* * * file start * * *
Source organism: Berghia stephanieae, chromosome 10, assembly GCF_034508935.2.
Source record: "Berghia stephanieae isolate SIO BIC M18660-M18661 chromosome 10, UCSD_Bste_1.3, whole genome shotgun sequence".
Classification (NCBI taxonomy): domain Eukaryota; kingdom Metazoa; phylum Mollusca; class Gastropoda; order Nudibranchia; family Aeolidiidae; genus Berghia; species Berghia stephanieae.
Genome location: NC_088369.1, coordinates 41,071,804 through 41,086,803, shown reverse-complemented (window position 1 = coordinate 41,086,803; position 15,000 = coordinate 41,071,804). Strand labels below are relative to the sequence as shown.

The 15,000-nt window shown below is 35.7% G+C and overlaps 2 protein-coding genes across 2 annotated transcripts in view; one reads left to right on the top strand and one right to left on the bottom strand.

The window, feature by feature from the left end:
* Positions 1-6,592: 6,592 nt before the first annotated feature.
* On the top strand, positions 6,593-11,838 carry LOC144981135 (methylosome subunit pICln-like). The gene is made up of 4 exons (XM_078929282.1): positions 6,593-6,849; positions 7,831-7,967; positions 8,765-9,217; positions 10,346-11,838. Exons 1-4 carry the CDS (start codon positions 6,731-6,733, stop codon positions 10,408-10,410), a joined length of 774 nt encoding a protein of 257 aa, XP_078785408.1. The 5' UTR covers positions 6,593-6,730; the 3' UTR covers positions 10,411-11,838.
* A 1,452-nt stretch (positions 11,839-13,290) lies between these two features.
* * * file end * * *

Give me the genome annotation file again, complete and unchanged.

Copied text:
Source organism: Berghia stephanieae, chromosome 10, assembly GCF_034508935.2.
Source record: "Berghia stephanieae isolate SIO BIC M18660-M18661 chromosome 10, UCSD_Bste_1.3, whole genome shotgun sequence".
Classification (NCBI taxonomy): domain Eukaryota; kingdom Metazoa; phylum Mollusca; class Gastropoda; order Nudibranchia; family Aeolidiidae; genus Berghia; species Berghia stephanieae.
Genome location: NC_088369.1, coordinates 41,071,804 through 41,086,803, shown reverse-complemented (window position 1 = coordinate 41,086,803; position 15,000 = coordinate 41,071,804). Strand labels below are relative to the sequence as shown.

The 15,000-nt window shown below is 35.7% G+C and overlaps 2 protein-coding genes across 2 annotated transcripts in view; one reads left to right on the top strand and one right to left on the bottom strand.

The window, feature by feature from the left end:
* Positions 1-6,592: 6,592 nt before the first annotated feature.
* On the top strand, positions 6,593-11,838 carry LOC144981135 (methylosome subunit pICln-like). The gene is made up of 4 exons (XM_078929282.1): positions 6,593-6,849; positions 7,831-7,967; positions 8,765-9,217; positions 10,346-11,838. Exons 1-4 carry the CDS (start codon positions 6,731-6,733, stop codon positions 10,408-10,410), a joined length of 774 nt encoding a protein of 257 aa, XP_078785408.1. The 5' UTR covers positions 6,593-6,730; the 3' UTR covers positions 10,411-11,838.
* A 1,452-nt stretch (positions 11,839-13,290) lies between these two features.